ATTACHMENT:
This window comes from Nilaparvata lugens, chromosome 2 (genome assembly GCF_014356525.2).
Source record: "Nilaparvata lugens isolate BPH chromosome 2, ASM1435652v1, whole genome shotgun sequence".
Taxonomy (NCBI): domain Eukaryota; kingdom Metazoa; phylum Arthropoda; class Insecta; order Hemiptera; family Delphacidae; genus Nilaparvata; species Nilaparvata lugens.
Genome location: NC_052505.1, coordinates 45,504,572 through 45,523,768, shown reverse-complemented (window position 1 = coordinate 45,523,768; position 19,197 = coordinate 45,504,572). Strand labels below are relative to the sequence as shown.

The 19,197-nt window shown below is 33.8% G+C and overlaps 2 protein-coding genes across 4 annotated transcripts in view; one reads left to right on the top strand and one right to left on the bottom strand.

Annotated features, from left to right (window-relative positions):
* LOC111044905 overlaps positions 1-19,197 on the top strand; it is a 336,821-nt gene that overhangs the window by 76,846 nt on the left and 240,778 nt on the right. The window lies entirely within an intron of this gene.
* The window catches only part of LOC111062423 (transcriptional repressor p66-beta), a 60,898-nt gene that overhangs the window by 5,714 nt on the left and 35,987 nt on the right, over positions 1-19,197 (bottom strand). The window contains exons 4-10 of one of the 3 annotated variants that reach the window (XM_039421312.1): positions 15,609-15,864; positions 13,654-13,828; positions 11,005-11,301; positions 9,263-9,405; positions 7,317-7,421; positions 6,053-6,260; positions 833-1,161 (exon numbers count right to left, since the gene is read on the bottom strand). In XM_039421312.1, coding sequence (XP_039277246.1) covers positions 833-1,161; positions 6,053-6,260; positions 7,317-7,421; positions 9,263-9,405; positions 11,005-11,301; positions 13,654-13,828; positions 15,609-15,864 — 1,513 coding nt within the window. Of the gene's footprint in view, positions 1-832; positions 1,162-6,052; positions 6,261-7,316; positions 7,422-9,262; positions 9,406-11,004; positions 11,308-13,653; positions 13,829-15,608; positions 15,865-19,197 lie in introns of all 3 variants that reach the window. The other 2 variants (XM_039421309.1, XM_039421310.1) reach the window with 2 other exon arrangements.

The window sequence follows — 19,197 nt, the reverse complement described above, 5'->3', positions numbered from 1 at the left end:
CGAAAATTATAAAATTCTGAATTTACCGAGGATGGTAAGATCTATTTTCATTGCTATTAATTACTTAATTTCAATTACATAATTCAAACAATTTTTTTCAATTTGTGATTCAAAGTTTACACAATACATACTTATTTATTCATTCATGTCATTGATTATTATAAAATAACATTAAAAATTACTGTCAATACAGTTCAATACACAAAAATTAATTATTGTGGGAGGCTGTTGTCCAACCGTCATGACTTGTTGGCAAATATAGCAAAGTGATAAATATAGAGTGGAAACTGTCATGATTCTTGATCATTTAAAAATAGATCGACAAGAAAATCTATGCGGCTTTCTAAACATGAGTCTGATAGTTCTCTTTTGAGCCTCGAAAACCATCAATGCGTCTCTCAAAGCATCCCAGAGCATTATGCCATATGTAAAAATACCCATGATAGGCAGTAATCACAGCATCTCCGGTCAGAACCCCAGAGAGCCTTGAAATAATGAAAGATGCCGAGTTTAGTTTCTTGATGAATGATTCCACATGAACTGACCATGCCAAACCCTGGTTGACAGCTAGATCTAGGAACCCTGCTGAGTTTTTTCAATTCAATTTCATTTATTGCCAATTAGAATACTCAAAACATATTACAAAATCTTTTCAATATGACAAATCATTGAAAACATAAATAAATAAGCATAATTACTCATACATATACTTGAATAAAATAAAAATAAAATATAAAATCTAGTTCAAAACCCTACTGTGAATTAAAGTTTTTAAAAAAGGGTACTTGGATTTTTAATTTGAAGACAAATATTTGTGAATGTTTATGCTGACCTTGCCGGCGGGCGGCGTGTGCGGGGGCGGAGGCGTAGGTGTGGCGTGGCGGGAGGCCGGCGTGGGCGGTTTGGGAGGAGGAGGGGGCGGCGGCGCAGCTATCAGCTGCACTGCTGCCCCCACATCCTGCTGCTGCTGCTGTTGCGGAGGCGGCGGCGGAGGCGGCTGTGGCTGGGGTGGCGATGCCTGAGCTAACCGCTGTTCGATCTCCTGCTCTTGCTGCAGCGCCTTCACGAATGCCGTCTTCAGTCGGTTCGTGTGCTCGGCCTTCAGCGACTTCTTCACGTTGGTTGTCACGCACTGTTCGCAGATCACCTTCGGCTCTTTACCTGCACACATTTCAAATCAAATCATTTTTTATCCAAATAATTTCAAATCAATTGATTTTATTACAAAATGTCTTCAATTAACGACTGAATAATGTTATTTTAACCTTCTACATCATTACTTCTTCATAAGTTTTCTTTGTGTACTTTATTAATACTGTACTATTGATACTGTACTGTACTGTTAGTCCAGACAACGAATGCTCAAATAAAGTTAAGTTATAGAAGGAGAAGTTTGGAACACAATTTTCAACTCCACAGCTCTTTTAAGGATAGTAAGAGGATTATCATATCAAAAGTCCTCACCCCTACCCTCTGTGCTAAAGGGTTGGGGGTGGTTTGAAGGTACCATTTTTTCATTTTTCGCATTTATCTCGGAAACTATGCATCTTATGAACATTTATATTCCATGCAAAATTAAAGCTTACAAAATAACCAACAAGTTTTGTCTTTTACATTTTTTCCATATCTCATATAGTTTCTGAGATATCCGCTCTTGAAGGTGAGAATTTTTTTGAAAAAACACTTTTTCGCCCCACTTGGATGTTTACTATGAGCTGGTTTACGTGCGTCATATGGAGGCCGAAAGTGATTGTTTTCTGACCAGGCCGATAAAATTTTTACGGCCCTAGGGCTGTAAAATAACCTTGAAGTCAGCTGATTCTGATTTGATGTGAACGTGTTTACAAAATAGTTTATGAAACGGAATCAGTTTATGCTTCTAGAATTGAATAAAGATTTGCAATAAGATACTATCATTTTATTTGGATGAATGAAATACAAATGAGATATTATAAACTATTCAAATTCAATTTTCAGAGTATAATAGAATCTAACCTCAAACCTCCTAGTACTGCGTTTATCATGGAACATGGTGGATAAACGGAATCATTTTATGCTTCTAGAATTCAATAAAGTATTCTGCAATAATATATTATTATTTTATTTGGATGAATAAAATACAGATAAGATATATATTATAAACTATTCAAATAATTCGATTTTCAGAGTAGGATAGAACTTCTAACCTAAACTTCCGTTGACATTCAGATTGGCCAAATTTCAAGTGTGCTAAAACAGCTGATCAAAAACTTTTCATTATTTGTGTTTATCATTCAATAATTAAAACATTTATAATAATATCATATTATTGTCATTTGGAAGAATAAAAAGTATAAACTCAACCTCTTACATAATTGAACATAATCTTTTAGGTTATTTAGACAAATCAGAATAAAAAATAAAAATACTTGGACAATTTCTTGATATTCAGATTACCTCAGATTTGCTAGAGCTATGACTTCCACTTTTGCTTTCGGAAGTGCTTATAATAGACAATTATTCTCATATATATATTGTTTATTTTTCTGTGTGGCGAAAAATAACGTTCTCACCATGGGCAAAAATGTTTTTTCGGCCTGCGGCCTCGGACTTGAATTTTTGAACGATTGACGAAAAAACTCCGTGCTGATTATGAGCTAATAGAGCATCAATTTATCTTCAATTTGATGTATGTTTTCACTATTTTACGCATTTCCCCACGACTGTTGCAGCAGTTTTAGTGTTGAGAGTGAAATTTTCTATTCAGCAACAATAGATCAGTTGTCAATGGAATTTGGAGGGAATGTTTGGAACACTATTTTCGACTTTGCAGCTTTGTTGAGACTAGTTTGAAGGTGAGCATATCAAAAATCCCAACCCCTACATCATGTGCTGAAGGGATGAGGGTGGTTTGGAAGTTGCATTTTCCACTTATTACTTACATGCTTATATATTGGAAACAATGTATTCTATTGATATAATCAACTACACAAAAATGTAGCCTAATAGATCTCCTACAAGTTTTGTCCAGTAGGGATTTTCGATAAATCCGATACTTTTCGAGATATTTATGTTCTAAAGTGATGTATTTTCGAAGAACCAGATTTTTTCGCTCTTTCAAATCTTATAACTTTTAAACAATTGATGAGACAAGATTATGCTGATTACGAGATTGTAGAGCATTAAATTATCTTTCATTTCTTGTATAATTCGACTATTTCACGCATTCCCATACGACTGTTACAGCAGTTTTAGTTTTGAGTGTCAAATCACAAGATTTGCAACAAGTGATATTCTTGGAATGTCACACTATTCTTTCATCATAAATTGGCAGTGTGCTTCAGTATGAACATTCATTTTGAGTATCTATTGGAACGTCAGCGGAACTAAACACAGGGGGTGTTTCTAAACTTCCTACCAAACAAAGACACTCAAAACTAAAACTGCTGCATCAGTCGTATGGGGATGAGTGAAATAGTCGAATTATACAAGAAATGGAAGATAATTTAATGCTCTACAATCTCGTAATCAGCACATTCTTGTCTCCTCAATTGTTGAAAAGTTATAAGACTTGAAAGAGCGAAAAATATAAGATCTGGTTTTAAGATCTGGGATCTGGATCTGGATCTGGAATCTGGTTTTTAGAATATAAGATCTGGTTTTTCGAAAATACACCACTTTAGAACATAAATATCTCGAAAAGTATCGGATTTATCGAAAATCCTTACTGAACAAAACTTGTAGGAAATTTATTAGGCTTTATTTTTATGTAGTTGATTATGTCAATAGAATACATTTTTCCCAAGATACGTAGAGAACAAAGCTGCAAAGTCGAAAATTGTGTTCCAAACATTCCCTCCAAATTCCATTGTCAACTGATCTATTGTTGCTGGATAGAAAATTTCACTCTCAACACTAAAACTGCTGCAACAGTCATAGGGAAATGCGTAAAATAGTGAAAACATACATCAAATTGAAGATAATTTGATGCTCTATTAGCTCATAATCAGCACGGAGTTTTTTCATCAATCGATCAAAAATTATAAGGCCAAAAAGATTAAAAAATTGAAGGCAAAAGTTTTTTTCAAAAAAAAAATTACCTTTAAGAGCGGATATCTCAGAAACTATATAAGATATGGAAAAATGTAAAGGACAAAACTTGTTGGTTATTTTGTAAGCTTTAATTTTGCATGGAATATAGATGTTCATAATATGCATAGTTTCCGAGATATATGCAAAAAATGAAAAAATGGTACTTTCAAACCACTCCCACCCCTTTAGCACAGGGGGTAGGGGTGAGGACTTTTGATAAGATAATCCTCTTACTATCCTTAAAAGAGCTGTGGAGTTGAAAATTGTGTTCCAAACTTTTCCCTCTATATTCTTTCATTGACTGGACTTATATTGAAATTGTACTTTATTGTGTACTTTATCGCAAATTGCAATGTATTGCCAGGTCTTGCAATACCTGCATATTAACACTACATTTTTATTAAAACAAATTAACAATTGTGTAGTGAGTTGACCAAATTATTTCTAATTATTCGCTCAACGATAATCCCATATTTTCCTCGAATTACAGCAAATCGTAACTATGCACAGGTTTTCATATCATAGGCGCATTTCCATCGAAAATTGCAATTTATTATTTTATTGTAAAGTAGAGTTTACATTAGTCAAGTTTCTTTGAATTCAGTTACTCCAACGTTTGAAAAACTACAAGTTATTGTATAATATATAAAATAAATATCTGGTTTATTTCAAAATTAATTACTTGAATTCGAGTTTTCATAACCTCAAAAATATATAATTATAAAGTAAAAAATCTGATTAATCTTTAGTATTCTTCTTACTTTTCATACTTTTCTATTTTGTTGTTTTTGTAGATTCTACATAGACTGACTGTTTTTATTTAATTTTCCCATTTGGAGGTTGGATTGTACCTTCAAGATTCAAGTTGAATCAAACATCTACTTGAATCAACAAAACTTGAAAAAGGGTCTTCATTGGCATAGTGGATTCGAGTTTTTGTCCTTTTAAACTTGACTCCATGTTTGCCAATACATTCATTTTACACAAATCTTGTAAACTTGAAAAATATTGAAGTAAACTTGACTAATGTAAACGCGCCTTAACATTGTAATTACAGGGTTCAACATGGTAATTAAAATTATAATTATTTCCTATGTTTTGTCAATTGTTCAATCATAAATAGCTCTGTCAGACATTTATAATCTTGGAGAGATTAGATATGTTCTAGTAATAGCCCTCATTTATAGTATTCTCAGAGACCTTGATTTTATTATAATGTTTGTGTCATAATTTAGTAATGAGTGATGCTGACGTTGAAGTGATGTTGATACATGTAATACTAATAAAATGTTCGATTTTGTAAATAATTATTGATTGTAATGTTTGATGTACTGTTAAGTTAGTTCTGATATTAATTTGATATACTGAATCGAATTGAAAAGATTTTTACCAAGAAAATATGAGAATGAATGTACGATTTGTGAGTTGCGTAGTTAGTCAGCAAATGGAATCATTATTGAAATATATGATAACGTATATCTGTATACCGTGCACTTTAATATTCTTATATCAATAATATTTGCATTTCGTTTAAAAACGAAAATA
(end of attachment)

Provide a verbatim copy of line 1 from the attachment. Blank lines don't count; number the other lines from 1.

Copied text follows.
This window comes from Nilaparvata lugens, chromosome 2 (genome assembly GCF_014356525.2).